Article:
Hey. Watch this real quick. When you’re done tossing your pink frosted cookies, come back and we’ll chat:
Ok. Thanks for coming back. Now, where do we begin: a)terrible acting, b) shameless commercialization of love, or c) icky gender roles and the notion that women are afraid of loud noises?
I’m going to go with ‘all of the above’ and say D) The dangerous notion that love can fit into a little black box.
Advertisers have their way with us, you know. It is frightening how much they shape our notions of what we should be. Commercials influence our body image, our means of measuring success and happiness, and our notions of what a family should look like. Even those of us who don’t spend big bucks on jewelry and roses have some version of the little black box stuck in our head–a lingering, adolescent understanding of what love ‘looks like,’ and who it’s for.
I’m all for telling people we love them. I’m even for having it marked on the calendar every once in awhile. But I’d love to see us stop reaching for the commercial love meter every time a special day rolls around. Today, we should all write our own kind of love letter, celebrating that which is real and right in front of us, and may not quite fit into the little box.
Because for me, real love is the guy who will clean up kid barf and change two sets of sheets, because you are so sick in the next room you literally cannot move. Real love is the guy who knows exactly how you like your steak cooked, and buys your favorite bourbon. Real love is a fast food dinner at midnight, in a hospital room, because you just gave birth on your 7th wedding anniversary. Real love is the guy who calls you when your favorite cheesy 80’s song comes on the radio, and holds the phone to the speaker while singing in the background. Real love is the guy who yells at you to pick up your shoes, for the 800-th time. Real love is the age-old argument about who did, or did not, see Josh Malina outside a bar in Vancouver on a long-ago summer night. (DID. I absolutely did.)
Would I like to see commercials diversify? Sure. I’d love to see a jewelry store proposal involving a same-sex couple, played in primetime on the networks! (good game, Crate and Barrel spring catalog.) I’d love to see more stay-home dads on commercials for cleaning products (you go, Tide and Ikea). I’d like to see a designated holiday to celebrate the blended family, the single parent, and those who care for aging loved-ones. I rejoice in any little sign that we are relinquishing our harsh and damaging boundaries about what life and love should look like, and who is invited to enjoy it.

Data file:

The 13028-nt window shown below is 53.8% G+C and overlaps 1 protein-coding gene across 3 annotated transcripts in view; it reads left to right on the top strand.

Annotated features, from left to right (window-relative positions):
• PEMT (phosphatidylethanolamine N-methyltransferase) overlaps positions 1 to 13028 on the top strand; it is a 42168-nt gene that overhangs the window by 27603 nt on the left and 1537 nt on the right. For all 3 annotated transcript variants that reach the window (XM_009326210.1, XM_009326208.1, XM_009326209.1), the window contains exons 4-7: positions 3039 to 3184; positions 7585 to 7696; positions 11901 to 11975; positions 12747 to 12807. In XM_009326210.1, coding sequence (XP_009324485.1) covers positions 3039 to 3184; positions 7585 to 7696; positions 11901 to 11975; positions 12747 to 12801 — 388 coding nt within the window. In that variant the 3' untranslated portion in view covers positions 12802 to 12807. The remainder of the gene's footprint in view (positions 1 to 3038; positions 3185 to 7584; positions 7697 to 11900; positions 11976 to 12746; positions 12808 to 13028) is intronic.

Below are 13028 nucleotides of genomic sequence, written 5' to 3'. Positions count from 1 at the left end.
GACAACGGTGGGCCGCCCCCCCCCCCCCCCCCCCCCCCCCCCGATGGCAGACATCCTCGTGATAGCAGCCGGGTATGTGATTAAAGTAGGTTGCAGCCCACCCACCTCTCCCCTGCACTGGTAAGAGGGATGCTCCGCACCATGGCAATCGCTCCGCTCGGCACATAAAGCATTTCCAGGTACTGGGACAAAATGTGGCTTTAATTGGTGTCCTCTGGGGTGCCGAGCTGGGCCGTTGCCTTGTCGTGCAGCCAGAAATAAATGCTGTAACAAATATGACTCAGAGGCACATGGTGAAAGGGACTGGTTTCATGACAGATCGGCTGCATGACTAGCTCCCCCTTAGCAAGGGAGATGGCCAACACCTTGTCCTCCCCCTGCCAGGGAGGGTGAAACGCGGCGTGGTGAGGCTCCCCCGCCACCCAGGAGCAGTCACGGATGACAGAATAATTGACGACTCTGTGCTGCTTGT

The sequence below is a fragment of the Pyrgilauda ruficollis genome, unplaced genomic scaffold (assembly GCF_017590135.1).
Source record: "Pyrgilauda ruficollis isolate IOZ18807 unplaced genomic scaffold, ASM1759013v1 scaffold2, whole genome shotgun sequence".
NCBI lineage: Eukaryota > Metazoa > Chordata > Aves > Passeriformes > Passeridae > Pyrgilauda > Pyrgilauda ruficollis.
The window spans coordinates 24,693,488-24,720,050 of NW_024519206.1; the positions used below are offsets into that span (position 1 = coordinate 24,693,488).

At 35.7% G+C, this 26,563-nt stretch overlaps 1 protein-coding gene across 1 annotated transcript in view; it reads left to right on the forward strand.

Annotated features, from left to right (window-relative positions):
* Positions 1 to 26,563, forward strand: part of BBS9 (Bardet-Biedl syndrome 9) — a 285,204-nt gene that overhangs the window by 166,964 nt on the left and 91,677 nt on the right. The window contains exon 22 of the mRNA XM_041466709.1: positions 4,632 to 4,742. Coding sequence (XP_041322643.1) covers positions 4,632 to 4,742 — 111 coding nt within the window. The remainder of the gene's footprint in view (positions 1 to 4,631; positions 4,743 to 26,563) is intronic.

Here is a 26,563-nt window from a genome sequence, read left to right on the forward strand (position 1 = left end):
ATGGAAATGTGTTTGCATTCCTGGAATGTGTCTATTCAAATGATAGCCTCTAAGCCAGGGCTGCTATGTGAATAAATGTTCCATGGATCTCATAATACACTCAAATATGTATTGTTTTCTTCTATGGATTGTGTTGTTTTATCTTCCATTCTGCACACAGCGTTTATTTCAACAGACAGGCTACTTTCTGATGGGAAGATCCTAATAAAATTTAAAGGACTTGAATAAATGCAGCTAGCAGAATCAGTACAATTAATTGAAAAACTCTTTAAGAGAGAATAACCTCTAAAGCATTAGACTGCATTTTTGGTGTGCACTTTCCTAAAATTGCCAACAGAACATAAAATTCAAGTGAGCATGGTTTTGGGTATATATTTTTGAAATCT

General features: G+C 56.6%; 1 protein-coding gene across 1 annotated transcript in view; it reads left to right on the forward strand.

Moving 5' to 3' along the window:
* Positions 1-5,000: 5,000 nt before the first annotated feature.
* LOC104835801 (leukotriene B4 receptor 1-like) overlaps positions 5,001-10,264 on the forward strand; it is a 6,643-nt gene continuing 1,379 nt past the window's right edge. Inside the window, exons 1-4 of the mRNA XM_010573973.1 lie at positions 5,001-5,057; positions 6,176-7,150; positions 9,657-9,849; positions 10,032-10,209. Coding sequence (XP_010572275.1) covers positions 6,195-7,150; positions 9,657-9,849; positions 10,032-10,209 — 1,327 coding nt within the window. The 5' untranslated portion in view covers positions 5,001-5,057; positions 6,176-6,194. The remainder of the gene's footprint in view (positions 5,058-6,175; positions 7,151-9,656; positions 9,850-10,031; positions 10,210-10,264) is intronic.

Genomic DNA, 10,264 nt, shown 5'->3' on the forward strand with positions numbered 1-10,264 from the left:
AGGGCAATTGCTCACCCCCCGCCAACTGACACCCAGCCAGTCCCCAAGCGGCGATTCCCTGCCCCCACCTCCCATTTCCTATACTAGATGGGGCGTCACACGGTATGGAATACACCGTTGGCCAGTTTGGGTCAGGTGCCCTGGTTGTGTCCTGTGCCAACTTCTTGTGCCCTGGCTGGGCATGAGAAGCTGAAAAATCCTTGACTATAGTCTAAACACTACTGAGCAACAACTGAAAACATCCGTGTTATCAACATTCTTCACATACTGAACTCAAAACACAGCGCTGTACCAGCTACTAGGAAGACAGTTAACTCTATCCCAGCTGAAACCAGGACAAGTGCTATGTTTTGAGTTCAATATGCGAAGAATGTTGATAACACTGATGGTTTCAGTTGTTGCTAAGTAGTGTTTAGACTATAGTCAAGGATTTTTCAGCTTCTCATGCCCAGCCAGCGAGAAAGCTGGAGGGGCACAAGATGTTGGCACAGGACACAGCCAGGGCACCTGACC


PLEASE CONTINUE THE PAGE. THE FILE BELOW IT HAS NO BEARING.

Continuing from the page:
I’m grateful for my many loves and the fullness of my life today. But as I look around at how many people are hurt and diminished by–or just left out of–the often limited sentiments of this day, I am especially grateful for progressive communities of faith; those who seek to expand the boundaries of love. I’m grateful for churches that work to transform the culture, rather than fit into that which culture dictates. For every blended family, same-sex couple, divorced or single person, trans-gendered seeker and questioning pilgrim that we welcome to our table, a jewelry commercial dies a quiet death, and the world becomes a better place.
Sometimes, love does not fit into the box– because love is 6-feet-7-inches tall and those boxes are tiny. Sometimes, love does not fit into the box because it is so far-reaching, prophetic, and joyful that no earthly frame can contain it. Thanks be to God for the many gifts of this day; those that we will never see advertised or printed in Hallmark form, but that transform us all the same.
And if my Valentine is reading this let me say: 1-while i am all for changing the culture, I am not at all opposed to chocolate. And 2–I did so see Josh Malina. I did.